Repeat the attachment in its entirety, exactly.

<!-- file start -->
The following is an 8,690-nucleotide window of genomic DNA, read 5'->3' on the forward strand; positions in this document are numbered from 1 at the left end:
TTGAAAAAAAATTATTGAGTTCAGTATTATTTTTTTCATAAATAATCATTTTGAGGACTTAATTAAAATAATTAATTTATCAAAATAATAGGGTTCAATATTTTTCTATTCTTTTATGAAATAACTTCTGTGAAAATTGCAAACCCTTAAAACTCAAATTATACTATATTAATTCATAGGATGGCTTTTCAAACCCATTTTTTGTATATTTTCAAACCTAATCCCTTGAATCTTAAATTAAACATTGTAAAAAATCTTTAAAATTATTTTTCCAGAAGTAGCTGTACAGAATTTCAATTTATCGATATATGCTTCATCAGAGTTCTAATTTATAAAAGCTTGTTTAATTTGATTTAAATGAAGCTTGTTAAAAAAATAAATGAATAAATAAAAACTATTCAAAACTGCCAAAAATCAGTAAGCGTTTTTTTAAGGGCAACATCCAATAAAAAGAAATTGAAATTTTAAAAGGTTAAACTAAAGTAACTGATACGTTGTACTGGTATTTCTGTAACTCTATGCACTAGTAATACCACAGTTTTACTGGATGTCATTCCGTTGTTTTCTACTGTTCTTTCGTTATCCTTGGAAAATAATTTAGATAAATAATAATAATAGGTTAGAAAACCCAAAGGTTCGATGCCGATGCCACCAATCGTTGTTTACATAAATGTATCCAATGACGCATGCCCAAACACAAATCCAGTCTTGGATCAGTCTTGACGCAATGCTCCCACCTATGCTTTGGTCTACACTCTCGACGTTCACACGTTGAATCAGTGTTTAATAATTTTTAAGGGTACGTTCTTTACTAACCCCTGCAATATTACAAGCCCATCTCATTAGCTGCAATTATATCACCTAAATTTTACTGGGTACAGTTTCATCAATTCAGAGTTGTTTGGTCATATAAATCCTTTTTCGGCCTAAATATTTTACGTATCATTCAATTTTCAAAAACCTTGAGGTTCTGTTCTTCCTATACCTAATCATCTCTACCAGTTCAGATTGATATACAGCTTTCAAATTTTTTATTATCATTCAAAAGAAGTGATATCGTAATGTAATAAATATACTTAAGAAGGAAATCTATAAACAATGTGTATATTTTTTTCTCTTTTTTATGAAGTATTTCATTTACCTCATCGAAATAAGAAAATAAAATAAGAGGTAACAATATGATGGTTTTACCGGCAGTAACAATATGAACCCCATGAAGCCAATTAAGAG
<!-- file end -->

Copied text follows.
The following is an 8,690-nucleotide window of genomic DNA, read 5'->3' on the forward strand; positions in this document are numbered from 1 at the left end:
TTGAAAAAAAATTATTGAGTTCAGTATTATTTTTTTCATAAATAATCATTTTGAGGACTTAATTAAAATAATTAATTTATCAAAATAATAGGGTTCAATATTTTTCTATTCTTTTATGAAATAACTTCTGTGAAAATTGCAAACCCTTAAAACTCAAATTATACTATATTAATTCATAGGATGGCTTTTCAAACCCATTTTTTGTATATTTTCAAACCTAATCCCTTGAATCTTAAATTAAACATTGTAAAAAATCTTTAAAATTATTTTTCCAGAAGTAGCTGTACAGAATTTCAATTTATCGATATATGCTTCATCAGAGTTCTAATTTATAAAAGCTTGTTTAATTTGATTTAAATGAAGCTTGTTAAAAAAATAAATGAATAAATAAAAACTATTCAAAACTGCCAAAAATCAGTAAGCGTTTTTTTAAGGGCAACATCCAATAAAAAGAAATTGAAATTTTAAAAGGTTAAACTAAAGTAACTGATACGTTGTACTGGTATTTCTGTAACTCTATGCACTAGTAATACCACAGTTTTACTGGATGTCATTCCGTTGTTTTCTACTGTTCTTTCGTTATCCTTGGAAAATAATTTAGATAAATAATAATAATAGGTTAGAAAACCCAAAGGTTCGATGCCGATGCCACCAATCGTTGTTTACATAAATGTATCCAATGACGCATGCCCAAACACAAATCCAGTCTTGGATCAGTCTTGACGCAATGCTCCCACCTATGCTTTGGTCTACACTCTCGACGTTCACACGTTGAATCAGTGTTTAATAATTTTTAAGGGTACGTTCTTTACTAACCCCTGCAATATTACAAGCCCATCTCATTAGCTGCAATTATATCACCTAAATTTTACTGGGTACAGTTTCATCAATTCAGAGTTGTTTGGTCATATAAATCCTTTTTCGGCCTAAATATTTTACGTATCATTCAATTTTCAAAAACCTTGAGGTTCTGTTCTTCCTATACCTAATCATCTCTACCAGTTCAGATTGATATACAGCTTTCAAATTTTTTATTATCATTCAAAAGAAGTGATATCGTAATGTAATAAATATACTTAAGAAGGAAATCTATAAACAATGTGTATATTTTTTTCTCTTTTTTATGAAGTATTTCATTTACCTCATCGAAATAAGAAAATAAAATAAGAGGTAACAATATGATGGTTTTACCGGCAGTAACAATATGAACCCCATGAAGCCAATTAAGAG